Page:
Love, Actually has got to be one of the nation's favourite guilty pleasures. The other week, over on the Bang2write Facebook page, I asked what you think of Richard Curtis's shameless Christmassy love fest and I got some interesting answers.
We had one or two people take away Brownie Points for its Christmas setting! Bah, humbug. Sure enough there is a jingle-jangle fairytail lightness to Love, Actually, and I imagine the film reel smells of fruitcake, but it's watchable any time of year. At least, any time of year you feel like an indulgence. I think we all put on a bit of weight when we watch Love, Actually.
But that's the perfect setting, because the film relies on indulgence and overcoming pessimism. If you can get through Love, Actually you've well and truly embraced the wonderful world of Rom Com indulgence.
Love, Actually may not be the best Rom Com out there – though Hugh “News of the World Nemesis” Grant does top a few, like About a Boy, which isn't really about romantic love; it's about a boy. And Love, Actually is about love, actually, and resolutely so, despite not being the best romcom out there. I mean, take this famous screenshot:
Why does Keira Knightley's character need to be told she's perfect, huh? Since when did she have self-esteem issues? They must have cut out a scene in which she sobs “ooh my husband doesn't think I'm perfect, what am I going to do?”
Anyway, although it doesn't reek of quality, Love, Actually certainly towers above the rest in terms of... quantity.
Back over on Bang2writers John made the very good point that Love, Actually has strength in its structure. It tells about a dozen stories of lurve; stories that, were each to be a feature film on its own, would be drawn out and dry. You know how we often praise films for showing bits of the story that “we don't normally see”? Love, Actually does the opposite; it shows only the biggest and best parts of the story.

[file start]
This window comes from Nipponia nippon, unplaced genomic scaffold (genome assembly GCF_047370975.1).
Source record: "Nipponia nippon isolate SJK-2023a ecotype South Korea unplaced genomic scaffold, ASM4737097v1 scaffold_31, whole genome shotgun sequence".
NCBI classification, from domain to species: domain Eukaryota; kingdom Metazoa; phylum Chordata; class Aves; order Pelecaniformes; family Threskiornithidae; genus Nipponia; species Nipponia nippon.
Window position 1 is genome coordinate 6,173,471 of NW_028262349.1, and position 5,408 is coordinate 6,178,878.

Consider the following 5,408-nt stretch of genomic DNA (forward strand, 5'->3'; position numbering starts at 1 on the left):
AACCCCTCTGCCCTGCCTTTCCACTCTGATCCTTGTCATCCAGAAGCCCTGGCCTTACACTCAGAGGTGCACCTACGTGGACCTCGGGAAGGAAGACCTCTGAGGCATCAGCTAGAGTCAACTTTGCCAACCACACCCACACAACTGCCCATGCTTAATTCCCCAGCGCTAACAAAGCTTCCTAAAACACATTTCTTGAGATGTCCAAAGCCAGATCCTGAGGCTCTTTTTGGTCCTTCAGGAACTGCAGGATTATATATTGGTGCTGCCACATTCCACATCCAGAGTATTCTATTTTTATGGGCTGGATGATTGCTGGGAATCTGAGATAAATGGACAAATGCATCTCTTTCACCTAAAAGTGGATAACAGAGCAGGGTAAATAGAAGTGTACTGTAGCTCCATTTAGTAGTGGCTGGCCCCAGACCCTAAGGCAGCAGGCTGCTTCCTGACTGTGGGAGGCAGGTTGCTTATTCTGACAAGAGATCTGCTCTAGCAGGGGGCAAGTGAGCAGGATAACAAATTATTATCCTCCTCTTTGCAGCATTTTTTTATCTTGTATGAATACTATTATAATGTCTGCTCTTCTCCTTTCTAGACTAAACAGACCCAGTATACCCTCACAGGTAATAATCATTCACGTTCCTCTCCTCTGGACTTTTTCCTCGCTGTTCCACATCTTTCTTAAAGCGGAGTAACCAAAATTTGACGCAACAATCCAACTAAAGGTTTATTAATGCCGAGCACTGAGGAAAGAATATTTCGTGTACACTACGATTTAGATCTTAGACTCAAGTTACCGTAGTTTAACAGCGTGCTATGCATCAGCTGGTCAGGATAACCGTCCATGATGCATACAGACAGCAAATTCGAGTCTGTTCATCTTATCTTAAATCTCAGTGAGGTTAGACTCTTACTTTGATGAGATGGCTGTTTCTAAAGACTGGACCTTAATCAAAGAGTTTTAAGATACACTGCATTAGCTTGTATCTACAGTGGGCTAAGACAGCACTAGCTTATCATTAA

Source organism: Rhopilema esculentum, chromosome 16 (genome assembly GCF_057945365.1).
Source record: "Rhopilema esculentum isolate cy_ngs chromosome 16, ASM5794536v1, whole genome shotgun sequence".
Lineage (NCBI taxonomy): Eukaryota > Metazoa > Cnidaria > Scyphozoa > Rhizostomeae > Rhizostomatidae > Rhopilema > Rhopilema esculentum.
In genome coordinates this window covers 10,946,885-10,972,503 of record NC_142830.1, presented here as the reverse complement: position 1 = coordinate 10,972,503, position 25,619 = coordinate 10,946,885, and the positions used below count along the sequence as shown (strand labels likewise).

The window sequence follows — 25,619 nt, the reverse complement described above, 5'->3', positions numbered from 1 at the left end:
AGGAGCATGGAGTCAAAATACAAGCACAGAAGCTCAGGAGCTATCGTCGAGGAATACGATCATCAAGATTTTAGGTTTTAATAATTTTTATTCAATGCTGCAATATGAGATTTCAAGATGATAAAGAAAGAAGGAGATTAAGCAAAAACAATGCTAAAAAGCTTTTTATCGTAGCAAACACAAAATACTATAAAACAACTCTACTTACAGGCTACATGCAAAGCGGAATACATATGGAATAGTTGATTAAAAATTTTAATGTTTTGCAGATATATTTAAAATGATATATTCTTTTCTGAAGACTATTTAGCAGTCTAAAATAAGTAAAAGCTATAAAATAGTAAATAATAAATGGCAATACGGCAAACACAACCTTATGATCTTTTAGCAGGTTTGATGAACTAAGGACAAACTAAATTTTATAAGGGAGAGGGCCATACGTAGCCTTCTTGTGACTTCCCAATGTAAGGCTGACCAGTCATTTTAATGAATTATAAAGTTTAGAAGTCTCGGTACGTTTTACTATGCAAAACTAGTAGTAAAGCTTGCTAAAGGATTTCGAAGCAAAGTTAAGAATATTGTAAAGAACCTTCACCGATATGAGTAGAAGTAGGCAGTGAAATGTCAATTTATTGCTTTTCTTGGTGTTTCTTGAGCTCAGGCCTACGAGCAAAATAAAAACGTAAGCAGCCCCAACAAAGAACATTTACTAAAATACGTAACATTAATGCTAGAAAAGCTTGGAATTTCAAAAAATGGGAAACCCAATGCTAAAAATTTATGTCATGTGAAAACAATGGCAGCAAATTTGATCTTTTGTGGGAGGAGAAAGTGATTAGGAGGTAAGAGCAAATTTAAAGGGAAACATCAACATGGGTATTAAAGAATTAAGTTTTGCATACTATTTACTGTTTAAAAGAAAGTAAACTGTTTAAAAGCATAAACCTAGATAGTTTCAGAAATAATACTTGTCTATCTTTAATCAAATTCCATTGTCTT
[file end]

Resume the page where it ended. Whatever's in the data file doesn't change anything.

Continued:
Take Colin Firth's story. It comes in four parts. 1) Boy meets girl, 2) boy falls in love with girl, 3) boy and girl part ways and 4) boy and girl spend their suspiciously copious free time learning one another's languages and then meet up and suddenly get engaged in a crowd of randoms.
If that had been a feature length story, we would have learned more about those randoms, we would have explored Colin Firth's backstory as a writer, and we would have learned at least something about the female love interest, but really what we want to see is the first meeting, the falling in love, and the kiss. With Love, Actually we're allowed to skip the main course and go straight to dessert. That's why we put on weight when watching it.
Writing a guilty pleasure Rom Com must surely be just as guiltily pleasurable as watching it. You can shy away from logic and realism and instead paint beautiful pictures of what we want to see. Cosy bits, passionate bits, heartbreaking bits; and, let's face it, bits in which at least one character takes their top off.
I would've thought Rom Com would be a pleasure to write anyway, but we heard on Bang2writers that our own Lucy has read more than enough romcom scripts to know that there there is a lot of room in which to stumble disastrously off track. As Lucy says, there can be not enough Rom and not enough Com. Love, Actually is stuffed with both, and when we've not got Rowan Atkinson pulling faces, we've got Emma Thompson and a stepfather-stepson relationship playing guitar on our heartstrings.
Even cynics can enjoy guilty pleasures like Love, Actually, but you have to push through a barrier of self-awareness first and shake off the cynicism, which is sometimes best done on your own, and in secret. And, as a tip: sometimes shame can be scrubbed off using sandpaper.
Eleanor is on the MA Scriptwriting degree at Goldsmith's, specialising in comedy drama. Join her on Facebook here and read her own blog, here.